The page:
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Objectively superior morality???


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Showing 1-25 of 442 posts in this discussion
Initial post: Oct 23, 2012 7:45:15 AM PDT
Stan Furman says:
Here is the assertion made by some posters here: there is an objectively superior morality.
What is your opinion on this?
1. Yes.
2. No.
3. Maybe.
4. Are you insane?
5. ...

Posted on Oct 23, 2012 9:13:54 AM PDT
Brian Curtis says:
2B: There may be, but I've seen no evidence of it.

In reply to an earlier post on Oct 23, 2012 9:20:43 AM PDT
Stan Furman says:
Kind of like god, eh? :)

In reply to an earlier post on Oct 23, 2012 9:30:53 AM PDT
Joe W says:
How can one tell the difference between objective superior morality and objective commands?

In reply to an earlier post on Oct 23, 2012 9:37:38 AM PDT
Stan Furman says:
I dunno. Ask WolfPup, he is the one saying that such a thing as "objectively superior morality" exists.

In reply to an earlier post on Oct 23, 2012 9:52:51 AM PDT
Joe W says:
Ah. Not in the objectively superior by command, but in the objectively superior by result. Sure. That makes sense.

In reply to an earlier post on Oct 23, 2012 10:04:22 AM PDT
WolfPup says:
Ah, good description!

In reply to an earlier post on Oct 23, 2012 10:07:51 AM PDT
Stan Furman says:
I am not sure what "objectively superior by result" could mean.

In reply to an earlier post on Oct 23, 2012 10:19:26 AM PDT
Last edited by the author on Oct 23, 2012 10:20:59 AM PDT
Joe W says:
Attempting to reach my kitchen from my bathroom using doors and hallways produces an objectively superior result to making the same attempt via the pipeworks.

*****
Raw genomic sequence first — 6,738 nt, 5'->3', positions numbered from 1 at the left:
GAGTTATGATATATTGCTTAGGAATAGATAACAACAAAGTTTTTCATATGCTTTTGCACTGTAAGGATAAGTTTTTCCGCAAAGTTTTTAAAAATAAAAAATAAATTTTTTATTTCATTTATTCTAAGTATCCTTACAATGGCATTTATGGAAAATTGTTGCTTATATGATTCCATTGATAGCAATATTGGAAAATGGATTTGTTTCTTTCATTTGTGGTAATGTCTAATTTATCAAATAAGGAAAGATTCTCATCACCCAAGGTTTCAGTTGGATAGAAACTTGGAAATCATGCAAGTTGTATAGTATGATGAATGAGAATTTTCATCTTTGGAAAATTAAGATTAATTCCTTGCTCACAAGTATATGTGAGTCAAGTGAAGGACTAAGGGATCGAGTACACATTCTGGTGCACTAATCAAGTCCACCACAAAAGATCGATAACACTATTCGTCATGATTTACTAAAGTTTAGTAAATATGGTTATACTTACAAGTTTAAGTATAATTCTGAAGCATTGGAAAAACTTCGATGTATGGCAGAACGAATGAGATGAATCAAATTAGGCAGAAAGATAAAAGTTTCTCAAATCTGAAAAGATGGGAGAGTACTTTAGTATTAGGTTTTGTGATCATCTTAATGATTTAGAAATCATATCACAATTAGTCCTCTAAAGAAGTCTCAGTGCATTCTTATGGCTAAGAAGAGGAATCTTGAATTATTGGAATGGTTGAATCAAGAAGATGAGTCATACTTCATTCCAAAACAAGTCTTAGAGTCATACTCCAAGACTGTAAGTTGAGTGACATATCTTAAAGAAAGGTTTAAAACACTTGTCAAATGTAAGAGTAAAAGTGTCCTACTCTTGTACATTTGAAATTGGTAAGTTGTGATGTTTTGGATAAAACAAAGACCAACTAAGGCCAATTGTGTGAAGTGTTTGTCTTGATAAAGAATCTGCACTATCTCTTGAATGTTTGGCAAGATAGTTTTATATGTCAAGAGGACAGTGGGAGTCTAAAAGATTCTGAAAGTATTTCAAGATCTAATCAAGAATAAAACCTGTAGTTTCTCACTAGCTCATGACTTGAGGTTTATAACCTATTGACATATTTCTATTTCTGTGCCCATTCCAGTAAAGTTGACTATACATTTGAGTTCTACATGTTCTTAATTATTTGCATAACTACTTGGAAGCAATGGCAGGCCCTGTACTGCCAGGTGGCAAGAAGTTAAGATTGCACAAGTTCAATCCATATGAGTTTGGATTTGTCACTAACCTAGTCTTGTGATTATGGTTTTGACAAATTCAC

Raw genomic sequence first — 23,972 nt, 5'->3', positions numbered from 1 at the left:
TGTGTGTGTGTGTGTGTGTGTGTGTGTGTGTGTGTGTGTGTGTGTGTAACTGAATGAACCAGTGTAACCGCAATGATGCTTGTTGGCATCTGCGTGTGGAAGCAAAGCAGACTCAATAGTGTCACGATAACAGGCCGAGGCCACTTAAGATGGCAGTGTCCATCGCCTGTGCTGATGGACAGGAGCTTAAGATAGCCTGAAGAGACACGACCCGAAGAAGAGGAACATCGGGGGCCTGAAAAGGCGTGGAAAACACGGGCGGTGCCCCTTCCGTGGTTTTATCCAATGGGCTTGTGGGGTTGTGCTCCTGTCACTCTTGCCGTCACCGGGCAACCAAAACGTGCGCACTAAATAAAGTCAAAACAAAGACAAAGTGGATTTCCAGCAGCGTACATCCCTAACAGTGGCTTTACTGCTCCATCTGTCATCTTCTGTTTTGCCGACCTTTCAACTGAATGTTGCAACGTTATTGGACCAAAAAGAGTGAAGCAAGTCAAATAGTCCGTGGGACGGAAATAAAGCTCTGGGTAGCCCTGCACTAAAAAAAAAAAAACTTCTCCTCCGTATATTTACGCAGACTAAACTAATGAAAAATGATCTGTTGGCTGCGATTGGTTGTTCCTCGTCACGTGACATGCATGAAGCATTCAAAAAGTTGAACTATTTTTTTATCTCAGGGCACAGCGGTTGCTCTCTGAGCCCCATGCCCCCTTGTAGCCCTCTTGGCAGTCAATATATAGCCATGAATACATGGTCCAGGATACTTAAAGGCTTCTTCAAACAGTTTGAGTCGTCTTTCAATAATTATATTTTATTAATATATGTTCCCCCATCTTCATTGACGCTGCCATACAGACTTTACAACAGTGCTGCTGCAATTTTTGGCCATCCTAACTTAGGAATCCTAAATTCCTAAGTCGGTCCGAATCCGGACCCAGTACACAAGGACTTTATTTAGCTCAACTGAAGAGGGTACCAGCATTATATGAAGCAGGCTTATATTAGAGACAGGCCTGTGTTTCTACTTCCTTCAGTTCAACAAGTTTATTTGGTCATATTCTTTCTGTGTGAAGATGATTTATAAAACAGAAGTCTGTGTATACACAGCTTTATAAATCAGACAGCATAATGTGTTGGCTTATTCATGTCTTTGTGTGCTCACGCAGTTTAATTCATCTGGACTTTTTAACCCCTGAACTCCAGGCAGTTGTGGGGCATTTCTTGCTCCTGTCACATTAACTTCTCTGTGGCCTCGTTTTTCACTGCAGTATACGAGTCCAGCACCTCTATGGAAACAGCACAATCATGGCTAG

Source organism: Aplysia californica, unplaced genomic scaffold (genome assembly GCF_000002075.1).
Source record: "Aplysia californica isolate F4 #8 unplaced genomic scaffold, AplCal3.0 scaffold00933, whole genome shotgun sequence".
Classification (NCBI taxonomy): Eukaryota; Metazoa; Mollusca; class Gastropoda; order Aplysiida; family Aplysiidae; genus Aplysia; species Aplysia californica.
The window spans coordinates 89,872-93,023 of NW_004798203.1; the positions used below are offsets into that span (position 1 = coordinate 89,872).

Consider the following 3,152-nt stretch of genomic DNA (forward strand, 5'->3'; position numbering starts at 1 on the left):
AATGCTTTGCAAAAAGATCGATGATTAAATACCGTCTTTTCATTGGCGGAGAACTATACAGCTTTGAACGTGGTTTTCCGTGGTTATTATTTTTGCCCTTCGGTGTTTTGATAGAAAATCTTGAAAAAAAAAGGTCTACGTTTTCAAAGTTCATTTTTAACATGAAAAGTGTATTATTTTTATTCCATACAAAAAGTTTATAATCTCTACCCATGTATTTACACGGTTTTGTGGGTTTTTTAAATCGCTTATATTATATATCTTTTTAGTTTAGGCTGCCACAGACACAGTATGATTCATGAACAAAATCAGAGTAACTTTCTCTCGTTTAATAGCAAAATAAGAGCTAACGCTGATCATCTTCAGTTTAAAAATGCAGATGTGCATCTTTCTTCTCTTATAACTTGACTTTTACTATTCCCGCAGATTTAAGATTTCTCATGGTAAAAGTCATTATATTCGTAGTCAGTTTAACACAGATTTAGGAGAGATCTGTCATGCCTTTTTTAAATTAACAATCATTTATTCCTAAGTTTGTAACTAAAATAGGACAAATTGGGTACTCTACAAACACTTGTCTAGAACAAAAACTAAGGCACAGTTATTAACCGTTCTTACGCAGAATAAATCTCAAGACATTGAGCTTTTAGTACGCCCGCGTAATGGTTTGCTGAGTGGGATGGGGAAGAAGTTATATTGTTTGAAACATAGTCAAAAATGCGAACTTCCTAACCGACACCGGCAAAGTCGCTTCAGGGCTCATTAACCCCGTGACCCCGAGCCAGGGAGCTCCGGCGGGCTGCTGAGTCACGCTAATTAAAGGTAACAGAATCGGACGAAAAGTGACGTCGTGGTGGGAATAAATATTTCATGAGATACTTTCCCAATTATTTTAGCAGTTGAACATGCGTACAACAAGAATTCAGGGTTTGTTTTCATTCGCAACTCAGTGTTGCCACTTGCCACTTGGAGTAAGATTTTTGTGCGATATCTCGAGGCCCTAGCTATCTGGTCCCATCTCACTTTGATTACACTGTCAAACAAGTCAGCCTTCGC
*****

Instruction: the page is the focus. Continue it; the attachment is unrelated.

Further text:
In reply to an earlier post on Oct 23, 2012 10:20:21 AM PDT
Ariex says:
Stan Furman says: "I am not sure what "objectively superior by result" could mean."

Ariex: Nor am I. Some kind of intelligence must make a determination, a Judgment, about what would be "superior" therefore the determination is completely subjective. Even such judgment by a god would be subjective, god being the subject making the decision.

Without intelligence making value judgments, the word, "superior" is meaningless. Everything that exists just is. Whether it is superior (to what?) requires intelligence to make a relationship evaluation, a subjective judgment.

Even "results" woud require subjective judgment, comparing them to other possible results. Therefore the concept, "superior result" would rest in the mind, not in the situation, the "result" itself.

In reply to an earlier post on Oct 23, 2012 10:22:55 AM PDT
WolfPup says:
Not according to Stan ;)

In reply to an earlier post on Oct 23, 2012 10:30:21 AM PDT
Joe W says:
Well, Stan is like that.